Cultures are made up of people. If you understand the culture, you understand the people that represent that particular culture. Once you gain this understanding, a whole new world opens up. You can now begin to look at situations and every day occurrences and make sense of what is going on.

Let’s take this a little further.

Culture is the reflection of our humanity, pointing to not just social interactions, but also to art, music, language, dance, religion, food, clothing, mythologies, philosophy, literature, jewelry, and much more.

Sir Edward Burnett Tylor, founder of cultural anthropology said that culture was “that complex whole which includes knowledge, belief, art, morals, law, custom and any other capabilities and habits acquired by man as a member of society.”

Naturally many textbooks, books, articles and academic papers have been dedicated to the study of culture, and I can assure you that’s not my purpose in writing this post. What I would like to do instead is to turn you on to one of the many aspects of culture that has made it fun for me to use when I am people watching. It is a little known cultural dimension known as “High-Context / Low-Context”.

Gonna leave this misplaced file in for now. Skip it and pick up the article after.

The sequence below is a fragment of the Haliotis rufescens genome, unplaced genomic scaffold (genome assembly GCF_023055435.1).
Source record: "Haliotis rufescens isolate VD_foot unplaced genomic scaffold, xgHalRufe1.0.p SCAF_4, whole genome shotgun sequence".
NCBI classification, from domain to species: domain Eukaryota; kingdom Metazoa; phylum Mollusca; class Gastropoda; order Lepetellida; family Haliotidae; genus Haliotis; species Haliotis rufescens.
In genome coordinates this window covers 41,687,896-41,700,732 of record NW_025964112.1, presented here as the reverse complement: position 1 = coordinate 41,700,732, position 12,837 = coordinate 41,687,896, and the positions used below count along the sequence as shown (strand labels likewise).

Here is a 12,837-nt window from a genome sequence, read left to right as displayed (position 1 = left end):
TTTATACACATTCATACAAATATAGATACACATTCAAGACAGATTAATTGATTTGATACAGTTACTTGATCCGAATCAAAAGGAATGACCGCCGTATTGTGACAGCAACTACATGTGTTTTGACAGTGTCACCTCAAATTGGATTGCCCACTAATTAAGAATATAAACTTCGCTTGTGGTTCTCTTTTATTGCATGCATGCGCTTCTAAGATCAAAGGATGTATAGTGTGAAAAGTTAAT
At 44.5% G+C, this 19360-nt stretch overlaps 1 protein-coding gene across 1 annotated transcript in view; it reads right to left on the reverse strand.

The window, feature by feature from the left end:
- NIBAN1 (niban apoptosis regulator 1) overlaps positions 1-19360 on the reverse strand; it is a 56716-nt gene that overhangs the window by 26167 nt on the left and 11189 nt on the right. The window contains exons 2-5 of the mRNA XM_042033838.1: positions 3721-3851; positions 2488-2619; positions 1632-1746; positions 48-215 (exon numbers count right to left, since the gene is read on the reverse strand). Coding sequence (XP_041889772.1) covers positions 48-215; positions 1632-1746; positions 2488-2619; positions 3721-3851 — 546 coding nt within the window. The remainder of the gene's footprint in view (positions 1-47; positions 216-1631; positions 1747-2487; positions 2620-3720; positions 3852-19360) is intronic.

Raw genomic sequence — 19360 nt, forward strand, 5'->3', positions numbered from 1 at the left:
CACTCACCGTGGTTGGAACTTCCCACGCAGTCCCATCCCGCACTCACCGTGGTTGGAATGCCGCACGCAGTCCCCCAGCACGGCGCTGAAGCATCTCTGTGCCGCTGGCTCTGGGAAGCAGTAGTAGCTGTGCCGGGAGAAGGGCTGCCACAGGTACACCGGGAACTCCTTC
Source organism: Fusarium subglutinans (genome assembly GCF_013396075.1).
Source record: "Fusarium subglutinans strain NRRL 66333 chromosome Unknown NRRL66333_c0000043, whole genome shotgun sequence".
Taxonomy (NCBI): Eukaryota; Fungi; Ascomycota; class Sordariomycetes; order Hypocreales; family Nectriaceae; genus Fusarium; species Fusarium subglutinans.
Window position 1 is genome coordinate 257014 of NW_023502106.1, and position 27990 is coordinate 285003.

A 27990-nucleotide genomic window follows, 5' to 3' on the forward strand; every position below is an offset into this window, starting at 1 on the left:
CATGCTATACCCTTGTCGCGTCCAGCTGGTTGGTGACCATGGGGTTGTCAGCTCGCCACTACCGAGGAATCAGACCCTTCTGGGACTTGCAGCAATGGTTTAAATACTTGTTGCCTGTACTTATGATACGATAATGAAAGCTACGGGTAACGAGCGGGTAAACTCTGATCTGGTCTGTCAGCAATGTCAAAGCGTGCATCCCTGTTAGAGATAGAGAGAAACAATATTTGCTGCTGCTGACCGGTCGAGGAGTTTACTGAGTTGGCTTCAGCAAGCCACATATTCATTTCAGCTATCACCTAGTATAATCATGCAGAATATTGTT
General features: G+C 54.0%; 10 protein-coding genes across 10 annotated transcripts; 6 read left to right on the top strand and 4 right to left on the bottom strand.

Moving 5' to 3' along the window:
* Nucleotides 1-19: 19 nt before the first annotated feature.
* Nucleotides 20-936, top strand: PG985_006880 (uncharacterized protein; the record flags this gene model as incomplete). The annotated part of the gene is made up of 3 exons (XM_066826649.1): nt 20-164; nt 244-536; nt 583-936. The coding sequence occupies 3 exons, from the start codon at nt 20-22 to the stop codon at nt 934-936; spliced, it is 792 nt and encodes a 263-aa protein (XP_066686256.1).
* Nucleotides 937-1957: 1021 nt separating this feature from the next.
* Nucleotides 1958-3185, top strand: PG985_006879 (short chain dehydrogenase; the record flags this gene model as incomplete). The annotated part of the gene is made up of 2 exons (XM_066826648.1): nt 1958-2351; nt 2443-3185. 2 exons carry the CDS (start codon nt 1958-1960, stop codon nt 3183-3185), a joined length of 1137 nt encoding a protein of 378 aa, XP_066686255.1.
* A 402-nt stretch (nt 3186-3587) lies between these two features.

By the way, Geert Hofstede the father of cultural dimensions originally created four dimensions as a framework for cross cultural communications. Cultural dimensions allow us to compare other cultures to ours so that we can all interact more efficiently and avoid miscommunication. Cultural dimensions give us a way to measure cultures such that we can have a deeper understanding of them.

Hofstede original four dimensions were: Power Distance, Individualism vs. Collectivism, Uncertainty Avoidance, and Masculinity vs. Femininity. Since then, others have identified additional cultural dimensions, such as Long Term vs. Short Term Orientation, Indulgence vs. Restrain, Universalism vs. Particularism, Specific vs. Diffuse, Neutral vs. Affective, Past vs. Future, and Internal vs. External.

In 1976 anthropologist Edward T. Hall identified High and Low Context cultures.

High Context versus Low Context

The following is how Brian G. Wilson of College of Marin, describes high and low context cultures: